Anomalous Inferior Vena Cava with Azygos Continuation, Dysgenesis of Lung

13 May
2011

Dysgenesis of Lung

Owing to recent developments in roentgenographic tech­nique, the number of reported cases of congenital anomalies such as anomalous inferior vena cava with azygos continuation, congenital deficiency of left pericardium, or dysgenesis of lung diagnosed individually has increased. Thus, such anomalies are now listed in the differential diagnosis of the abnormal lung shadow. Recently, we ob­served a patient who had the triad of all three anomalies mentioned previously. We herein report the case in detail, since, to our knowledge, no case presenting simulta­neously with two or three of these anomalies has been reported.

Case Report

This 43-year-old well-developed Japanese man was first seen in March 1983 as an outpatient complaining of dyspnea and cough with blood in the sputum. These symptoms occurred in the spring of 1981 for the first time and disappeared soon without any treatment; then they recurred in the summer of 1982 and in December 1982. This time, these symptoms continued longer, and dyspnea became more severe than ever, and the patient was admitted to our hospital in March 1983.

FIGURE 1. Chest roentgenogram on admission showing moderate cardiomegaly with deviation to left side of thorax. Second left arch protruded, and its margin was obscure.

Physical examination on admission revealed a temperature of 36.5°C (97.7°F) and a regular pulse rate of 112 beats per minute. The respirator)’ rate was 23/min and regular. The blood pressure was 145/100 mm Hg. The jugular veins were slightly dilated. Coarse crackles were audible over the right lower lung field. Levins grade 3/6 systolic murmur was heard at the sternal border in the left second intercostal space, and a short early and a middiastolic murmur at the apex. The liver was detectable 2 cm below the costal margin. Edema was recognized in both lower limbs.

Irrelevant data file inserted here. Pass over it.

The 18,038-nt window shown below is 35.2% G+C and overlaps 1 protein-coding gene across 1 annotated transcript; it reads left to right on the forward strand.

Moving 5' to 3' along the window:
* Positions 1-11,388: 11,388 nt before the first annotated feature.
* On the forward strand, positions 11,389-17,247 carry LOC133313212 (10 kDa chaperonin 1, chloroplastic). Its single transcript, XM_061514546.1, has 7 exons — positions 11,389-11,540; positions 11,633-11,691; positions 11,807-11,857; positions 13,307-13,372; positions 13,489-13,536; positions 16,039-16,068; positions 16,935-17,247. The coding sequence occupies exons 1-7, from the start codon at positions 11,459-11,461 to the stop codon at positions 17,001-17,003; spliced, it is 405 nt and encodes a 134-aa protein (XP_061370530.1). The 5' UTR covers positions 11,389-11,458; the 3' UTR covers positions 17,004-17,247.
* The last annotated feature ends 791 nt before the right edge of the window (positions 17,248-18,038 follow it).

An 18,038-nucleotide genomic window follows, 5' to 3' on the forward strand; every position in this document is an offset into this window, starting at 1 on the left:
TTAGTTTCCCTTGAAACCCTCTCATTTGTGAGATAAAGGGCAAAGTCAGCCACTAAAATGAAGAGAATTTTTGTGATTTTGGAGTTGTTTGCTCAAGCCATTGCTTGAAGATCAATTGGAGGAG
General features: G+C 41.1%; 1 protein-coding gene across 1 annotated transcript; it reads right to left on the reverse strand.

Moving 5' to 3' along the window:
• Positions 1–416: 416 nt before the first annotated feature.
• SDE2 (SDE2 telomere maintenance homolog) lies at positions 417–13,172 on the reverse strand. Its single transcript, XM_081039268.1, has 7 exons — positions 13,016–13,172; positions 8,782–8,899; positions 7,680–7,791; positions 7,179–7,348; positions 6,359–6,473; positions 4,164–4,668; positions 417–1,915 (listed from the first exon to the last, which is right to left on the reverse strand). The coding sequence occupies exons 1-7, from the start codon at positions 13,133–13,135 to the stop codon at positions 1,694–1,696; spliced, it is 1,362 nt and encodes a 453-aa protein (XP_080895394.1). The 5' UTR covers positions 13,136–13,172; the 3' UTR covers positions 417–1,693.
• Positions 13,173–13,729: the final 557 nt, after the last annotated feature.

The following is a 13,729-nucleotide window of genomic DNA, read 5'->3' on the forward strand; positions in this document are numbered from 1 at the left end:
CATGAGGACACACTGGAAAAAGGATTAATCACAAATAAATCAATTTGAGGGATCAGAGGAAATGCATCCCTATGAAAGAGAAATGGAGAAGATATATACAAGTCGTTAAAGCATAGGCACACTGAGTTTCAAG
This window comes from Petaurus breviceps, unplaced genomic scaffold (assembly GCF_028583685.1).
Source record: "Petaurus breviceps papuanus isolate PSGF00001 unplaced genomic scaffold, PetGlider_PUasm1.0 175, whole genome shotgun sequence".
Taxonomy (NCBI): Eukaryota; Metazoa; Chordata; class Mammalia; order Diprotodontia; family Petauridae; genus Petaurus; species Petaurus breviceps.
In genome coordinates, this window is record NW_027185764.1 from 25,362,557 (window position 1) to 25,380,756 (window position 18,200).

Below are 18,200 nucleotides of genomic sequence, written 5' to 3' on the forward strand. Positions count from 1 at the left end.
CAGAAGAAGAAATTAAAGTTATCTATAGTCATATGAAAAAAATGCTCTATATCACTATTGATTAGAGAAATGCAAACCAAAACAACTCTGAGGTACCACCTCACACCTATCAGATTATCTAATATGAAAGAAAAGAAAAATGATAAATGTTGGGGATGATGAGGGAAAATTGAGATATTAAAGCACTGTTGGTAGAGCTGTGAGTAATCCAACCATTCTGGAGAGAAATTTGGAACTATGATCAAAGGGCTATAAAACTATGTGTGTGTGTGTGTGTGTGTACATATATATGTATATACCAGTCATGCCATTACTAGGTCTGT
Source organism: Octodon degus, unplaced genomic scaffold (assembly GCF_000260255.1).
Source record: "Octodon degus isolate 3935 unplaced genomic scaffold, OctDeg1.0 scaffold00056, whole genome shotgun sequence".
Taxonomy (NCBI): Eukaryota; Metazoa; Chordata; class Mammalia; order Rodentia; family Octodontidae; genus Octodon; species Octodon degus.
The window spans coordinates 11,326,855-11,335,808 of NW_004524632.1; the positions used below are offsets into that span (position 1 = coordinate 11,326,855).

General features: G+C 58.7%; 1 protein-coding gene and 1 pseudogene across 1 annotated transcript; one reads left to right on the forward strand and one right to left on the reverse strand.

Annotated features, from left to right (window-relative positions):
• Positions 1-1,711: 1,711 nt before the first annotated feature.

No family history of congenital anomaly was elicited. Initial laboratory data showed the following: hemoglobin, 13.1 g/dl; hem­atocrit, 37.2 percent; erythrocytes, 4.7 x lOVcu mm; and leukocytes, 4,900/cu mm, with 11 percent band forms, 48 percent granulocytes, 3 percent basophils, 4 percent monocytes, and 34 percent lympho­cytes. The blood chemistry values were as follows: aspartate amino transferase, 16 IU; alkaline phosphatase, 126 IU; blood glucose, 110 mg/dl; albumin, 3.8 mg/dl; globulin, 2.3 mg/dl; and blood urea nitrogen, 16 mg/dl. The erythrocyte sedimentation rate was 7 mm/h.

FIGURE 2. Bronchoscopic view showing blind pouch of left upper bronchus and one of right lobar bronchi branched out from trachea.

The electrocardiogram showed counterclockwise rotation. The chest roentgenogram (Fig 1) revealed moderate cardiac enlarge­ment, with marked deviation to the left. The second left arch was protruded, and the left lower cardiac margin was obscure. Tumor­like shadow was present in the right mediastinum, and both upper lobe bronchi were not detectable. There were increased pulmonary vascular markings and a bilateral pleural effusion.

Symptoms disappeared soon after treatment with diuretics and bronchodilators. Further diagnostic procedures were undertaken to clarify the cause of heart failure, as well as the abnormal pulmonary shadow.

The chest tomogram showed hypoplasia of the left upper lobe bronchus and double branches of the right upper bronchus. The azygos knob showed tumor shadow in the right mediastinum, and no tumor could be seen in the lung field. Pulmonary vessels were dilated. Bronchoscopy (Fig 2) showed a blind pouch of the left upper bronchus and double branches of the right upper bronchus; one upper bronchus branched out from the trachea and the other from the right main bronchus. The view from the trachea appeared to be a trifurcation pattern.

 

 

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